Suppose a prescribed drug caused brain damage in 99.1% of people who took it. Would you take the drug? How long before that drug was pulled from the marketplace and the lawsuits against the manufacturer began? What if that drug made the company $7.2 billion per year? What if those who took the drug became celebrities for a brief period of time? Would you consider taking it then? Most rational people would refrain from the medication and the FDA would remove it from the market.

If you substitute the word “football” for “drug,” then you know the results of a new study in

JAMA, which definitively proves that football is bad for one’s health. In the study of 111 brains of former NFL players donated to the researchers, 110 (that’s 99.1% of the sample) showed evidence of chronic traumatic encephalopathy (CTE). Researchers examined a total of 202 donated brains. Ninety-one brains came from non-NFL players including those who played in pre-high school; high school; college, semi-pro, and Canadian Football League. Of those brains 66 showed evidence of CTE (72.5%). The percent of players with CFL increases with the level of football play (which is a substitute for number of years in the sport and number of likely concussions).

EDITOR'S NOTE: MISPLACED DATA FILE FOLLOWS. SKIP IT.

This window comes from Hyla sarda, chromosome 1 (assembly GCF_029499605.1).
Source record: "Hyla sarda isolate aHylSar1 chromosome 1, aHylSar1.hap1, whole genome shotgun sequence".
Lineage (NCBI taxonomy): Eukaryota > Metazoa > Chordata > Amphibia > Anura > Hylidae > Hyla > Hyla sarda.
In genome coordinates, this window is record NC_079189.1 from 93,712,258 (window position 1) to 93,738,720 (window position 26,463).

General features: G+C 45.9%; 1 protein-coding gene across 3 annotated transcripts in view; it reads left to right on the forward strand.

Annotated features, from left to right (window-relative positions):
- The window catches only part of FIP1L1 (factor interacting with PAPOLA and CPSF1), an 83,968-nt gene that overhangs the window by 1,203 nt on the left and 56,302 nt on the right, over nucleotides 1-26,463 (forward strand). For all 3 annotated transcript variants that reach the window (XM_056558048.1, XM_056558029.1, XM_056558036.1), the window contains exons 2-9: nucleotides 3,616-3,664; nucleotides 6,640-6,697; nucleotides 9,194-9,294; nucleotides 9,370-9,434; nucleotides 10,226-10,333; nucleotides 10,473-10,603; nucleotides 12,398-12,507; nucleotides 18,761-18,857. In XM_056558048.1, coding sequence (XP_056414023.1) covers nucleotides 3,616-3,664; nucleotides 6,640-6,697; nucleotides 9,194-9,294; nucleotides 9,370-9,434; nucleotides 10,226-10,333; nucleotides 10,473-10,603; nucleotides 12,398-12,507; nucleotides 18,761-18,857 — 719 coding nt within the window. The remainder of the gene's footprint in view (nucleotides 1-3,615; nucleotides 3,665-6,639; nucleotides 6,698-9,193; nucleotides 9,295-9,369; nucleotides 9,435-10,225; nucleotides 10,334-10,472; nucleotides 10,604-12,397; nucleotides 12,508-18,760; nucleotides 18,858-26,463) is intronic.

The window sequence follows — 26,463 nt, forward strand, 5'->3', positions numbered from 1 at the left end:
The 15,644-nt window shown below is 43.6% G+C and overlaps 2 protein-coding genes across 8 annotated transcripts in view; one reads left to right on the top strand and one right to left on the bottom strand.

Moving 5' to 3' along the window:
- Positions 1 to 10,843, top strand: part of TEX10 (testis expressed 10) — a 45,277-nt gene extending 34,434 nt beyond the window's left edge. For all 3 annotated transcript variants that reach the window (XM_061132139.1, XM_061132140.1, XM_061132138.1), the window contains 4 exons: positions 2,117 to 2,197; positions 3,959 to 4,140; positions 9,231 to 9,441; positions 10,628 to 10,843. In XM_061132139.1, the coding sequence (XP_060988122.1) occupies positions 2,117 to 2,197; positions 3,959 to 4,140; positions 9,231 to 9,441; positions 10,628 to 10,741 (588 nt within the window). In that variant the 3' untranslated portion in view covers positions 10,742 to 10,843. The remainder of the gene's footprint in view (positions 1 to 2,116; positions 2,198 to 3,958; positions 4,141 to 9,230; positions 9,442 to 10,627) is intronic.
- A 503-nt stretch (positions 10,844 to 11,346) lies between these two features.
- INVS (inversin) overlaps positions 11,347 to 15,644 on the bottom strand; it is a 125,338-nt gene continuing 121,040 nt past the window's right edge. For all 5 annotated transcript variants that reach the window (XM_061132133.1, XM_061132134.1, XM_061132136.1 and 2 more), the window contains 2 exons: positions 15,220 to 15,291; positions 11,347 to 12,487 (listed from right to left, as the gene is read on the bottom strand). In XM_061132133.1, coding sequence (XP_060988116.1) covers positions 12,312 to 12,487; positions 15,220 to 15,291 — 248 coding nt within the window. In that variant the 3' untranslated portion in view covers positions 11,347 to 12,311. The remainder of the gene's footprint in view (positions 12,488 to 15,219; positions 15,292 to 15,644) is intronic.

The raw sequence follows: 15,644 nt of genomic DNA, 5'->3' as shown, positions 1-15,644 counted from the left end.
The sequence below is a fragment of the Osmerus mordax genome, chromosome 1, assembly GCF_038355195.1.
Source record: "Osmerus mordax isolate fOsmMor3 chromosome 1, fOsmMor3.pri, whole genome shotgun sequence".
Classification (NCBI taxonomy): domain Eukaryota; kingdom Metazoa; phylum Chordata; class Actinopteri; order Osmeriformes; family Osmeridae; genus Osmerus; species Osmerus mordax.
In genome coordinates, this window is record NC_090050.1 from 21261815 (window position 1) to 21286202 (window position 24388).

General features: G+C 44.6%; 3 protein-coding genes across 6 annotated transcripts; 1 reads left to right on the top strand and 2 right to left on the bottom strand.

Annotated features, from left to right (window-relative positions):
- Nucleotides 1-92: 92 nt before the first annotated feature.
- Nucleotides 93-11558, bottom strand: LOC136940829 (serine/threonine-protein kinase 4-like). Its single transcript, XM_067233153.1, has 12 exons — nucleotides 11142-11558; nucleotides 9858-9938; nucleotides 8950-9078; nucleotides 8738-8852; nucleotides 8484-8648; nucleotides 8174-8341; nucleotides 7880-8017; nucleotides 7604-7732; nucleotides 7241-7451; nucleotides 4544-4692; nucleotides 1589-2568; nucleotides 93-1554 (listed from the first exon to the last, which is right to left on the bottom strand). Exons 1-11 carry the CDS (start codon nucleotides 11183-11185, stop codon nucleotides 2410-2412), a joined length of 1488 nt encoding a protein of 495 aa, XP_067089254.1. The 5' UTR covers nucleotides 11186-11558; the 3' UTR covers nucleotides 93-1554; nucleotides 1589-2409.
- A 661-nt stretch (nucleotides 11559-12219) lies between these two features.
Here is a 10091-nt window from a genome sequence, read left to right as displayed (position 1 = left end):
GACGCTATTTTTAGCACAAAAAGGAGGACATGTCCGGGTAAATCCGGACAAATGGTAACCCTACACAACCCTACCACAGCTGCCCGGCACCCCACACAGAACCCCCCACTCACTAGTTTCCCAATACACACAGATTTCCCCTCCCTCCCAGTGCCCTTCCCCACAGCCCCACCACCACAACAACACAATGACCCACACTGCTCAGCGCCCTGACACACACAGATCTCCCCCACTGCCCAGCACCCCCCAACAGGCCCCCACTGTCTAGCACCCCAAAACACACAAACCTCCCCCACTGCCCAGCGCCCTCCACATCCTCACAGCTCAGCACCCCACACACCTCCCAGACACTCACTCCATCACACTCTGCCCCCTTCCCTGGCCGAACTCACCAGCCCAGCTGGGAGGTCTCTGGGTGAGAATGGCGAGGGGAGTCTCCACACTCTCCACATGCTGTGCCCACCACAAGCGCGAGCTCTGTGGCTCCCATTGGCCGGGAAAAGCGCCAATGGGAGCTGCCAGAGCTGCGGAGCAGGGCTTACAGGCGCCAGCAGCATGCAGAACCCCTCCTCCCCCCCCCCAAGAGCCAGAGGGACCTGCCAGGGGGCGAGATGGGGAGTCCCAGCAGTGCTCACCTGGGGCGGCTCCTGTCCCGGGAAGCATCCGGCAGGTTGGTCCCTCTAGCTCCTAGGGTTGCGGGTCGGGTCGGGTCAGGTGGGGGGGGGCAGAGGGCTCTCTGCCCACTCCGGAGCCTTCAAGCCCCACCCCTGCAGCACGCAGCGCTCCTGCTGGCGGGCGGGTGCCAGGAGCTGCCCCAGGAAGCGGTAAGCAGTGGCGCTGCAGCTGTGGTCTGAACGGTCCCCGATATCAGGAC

Level of PlayPercent of Brains Showing CTE
Pre-High School0%
High School21%
College91%
Semi-Pro64%
CFL88%
NFL99%
*Maez, Daneshvar, Kiernan 2017

The severity of the brain’s CTE was correlated with the level of play as well. One hundred percent of high school player’s brains had mild CTE and 86% of professional players had severe CTE.

The views, opinions and positions expressed by these authors and blogs are theirs and do not necessarily represent that of the Bioethics Research Library and Kennedy Institute of Ethics or Georgetown University.

Bioethics Blogs

The Specter of Authoritarianism

by Andrew J. Pierce